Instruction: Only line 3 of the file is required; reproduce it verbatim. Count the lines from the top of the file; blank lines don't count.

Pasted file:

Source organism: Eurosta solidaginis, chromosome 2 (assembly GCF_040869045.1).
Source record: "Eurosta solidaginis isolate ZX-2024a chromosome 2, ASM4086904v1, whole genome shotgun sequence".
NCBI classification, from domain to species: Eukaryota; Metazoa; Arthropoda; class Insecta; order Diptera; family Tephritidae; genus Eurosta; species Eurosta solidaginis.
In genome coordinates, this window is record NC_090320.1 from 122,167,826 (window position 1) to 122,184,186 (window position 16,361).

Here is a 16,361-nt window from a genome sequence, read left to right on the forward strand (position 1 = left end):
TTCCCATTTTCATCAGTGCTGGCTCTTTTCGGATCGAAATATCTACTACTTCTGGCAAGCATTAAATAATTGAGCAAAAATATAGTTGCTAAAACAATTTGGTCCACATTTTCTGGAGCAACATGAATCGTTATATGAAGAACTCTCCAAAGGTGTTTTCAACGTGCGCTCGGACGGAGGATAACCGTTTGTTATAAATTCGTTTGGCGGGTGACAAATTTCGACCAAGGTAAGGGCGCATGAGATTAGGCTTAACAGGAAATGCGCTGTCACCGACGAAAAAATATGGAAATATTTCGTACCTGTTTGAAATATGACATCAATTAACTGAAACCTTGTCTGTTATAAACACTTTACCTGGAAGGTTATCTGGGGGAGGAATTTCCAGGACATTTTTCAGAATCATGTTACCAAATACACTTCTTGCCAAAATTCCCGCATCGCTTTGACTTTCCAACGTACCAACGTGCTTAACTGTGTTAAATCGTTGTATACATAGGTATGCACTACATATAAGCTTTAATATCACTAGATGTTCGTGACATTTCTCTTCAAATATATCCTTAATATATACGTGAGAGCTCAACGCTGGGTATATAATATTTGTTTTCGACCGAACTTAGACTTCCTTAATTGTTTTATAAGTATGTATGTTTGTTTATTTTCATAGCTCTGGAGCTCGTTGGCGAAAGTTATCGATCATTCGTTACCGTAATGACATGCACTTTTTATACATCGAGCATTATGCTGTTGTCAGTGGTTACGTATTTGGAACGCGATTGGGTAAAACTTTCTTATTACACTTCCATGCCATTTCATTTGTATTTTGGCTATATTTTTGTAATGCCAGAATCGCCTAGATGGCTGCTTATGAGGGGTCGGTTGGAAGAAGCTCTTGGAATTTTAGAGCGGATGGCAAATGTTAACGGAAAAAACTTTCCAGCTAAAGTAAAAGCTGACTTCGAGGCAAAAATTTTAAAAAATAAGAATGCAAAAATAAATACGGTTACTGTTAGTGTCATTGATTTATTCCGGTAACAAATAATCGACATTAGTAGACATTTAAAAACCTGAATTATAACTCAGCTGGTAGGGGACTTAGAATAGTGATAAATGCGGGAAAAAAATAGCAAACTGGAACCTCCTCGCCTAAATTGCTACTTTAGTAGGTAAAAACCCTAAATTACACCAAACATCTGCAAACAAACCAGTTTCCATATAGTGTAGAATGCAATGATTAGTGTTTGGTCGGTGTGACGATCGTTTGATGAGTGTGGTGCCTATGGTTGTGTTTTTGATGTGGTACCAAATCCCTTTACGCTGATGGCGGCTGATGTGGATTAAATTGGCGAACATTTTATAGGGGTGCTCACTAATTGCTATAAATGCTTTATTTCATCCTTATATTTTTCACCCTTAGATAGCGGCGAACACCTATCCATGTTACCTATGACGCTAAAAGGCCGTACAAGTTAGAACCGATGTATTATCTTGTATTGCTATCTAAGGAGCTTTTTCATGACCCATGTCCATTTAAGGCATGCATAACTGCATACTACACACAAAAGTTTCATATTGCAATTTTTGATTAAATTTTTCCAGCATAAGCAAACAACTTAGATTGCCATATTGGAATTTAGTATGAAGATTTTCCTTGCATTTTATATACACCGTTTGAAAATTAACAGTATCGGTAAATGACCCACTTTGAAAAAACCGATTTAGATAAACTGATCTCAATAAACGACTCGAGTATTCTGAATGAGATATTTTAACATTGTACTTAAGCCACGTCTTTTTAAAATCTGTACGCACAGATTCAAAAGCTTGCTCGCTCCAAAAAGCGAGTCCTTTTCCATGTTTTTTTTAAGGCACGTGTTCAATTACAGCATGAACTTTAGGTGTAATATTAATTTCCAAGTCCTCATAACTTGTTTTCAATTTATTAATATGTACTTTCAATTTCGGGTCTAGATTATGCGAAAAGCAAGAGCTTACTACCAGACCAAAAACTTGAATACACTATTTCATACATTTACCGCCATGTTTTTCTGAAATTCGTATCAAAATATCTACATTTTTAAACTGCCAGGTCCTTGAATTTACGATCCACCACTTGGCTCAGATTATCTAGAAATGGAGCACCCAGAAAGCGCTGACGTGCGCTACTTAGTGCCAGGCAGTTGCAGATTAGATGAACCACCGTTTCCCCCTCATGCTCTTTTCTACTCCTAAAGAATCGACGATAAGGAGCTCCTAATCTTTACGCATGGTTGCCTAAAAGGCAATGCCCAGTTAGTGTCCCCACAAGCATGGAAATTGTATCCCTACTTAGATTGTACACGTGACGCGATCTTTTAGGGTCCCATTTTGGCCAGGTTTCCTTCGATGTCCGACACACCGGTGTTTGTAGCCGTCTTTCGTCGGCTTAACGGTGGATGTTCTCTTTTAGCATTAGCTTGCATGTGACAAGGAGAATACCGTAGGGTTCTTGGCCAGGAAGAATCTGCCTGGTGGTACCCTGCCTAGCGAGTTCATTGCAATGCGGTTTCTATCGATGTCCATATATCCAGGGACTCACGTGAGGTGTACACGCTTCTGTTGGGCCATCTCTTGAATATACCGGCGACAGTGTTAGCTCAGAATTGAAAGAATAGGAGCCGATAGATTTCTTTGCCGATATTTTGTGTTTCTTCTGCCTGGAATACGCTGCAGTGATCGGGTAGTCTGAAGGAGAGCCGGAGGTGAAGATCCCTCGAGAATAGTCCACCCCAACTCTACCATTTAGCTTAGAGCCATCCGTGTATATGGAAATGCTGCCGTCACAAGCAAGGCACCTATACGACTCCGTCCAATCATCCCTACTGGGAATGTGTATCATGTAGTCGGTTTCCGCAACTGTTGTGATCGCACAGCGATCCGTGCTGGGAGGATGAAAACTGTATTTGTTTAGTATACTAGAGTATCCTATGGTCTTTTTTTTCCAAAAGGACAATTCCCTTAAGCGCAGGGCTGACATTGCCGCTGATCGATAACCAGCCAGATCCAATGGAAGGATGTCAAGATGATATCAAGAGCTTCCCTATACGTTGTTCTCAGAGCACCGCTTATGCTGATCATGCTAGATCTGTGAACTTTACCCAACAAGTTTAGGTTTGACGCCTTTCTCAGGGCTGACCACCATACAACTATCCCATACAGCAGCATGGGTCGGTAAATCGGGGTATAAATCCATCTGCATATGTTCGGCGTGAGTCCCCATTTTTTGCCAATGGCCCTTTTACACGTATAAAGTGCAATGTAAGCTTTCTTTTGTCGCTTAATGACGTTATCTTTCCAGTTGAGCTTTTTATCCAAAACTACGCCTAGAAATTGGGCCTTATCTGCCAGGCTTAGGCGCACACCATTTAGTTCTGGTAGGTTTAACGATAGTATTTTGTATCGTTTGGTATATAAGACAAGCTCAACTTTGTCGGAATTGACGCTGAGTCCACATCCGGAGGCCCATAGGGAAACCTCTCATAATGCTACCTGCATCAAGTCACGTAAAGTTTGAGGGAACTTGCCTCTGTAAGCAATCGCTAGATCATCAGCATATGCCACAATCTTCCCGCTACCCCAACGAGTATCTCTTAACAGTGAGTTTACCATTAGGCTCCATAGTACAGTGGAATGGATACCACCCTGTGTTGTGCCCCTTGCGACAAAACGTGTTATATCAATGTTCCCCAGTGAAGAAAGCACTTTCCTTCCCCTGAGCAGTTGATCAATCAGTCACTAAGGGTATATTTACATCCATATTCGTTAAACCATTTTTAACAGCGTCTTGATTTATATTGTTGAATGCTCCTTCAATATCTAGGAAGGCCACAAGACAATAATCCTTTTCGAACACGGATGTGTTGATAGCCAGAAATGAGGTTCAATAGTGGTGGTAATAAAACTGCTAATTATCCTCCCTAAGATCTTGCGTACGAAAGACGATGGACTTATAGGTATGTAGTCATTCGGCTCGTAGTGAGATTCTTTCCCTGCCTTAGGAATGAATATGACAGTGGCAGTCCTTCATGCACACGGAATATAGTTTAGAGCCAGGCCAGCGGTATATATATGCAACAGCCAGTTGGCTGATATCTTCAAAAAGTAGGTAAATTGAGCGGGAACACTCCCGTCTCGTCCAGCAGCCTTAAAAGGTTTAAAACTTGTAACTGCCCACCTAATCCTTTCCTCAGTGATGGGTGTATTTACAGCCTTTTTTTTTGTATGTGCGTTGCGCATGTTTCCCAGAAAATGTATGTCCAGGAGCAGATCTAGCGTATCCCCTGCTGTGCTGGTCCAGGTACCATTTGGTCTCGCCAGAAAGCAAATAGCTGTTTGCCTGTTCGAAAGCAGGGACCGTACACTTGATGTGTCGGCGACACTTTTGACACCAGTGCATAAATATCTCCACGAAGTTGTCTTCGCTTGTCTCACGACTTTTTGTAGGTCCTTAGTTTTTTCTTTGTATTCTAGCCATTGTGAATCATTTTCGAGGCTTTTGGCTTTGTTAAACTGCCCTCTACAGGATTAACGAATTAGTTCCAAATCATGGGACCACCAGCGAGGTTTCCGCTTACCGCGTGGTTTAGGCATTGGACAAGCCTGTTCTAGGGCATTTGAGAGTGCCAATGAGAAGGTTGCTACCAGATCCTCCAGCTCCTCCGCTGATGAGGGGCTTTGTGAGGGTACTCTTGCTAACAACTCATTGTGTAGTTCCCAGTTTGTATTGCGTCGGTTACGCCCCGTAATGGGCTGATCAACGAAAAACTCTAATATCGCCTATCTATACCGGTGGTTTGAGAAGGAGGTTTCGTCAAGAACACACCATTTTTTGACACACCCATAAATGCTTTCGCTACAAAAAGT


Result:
NCBI classification, from domain to species: Eukaryota; Metazoa; Arthropoda; class Insecta; order Diptera; family Tephritidae; genus Eurosta; species Eurosta solidaginis.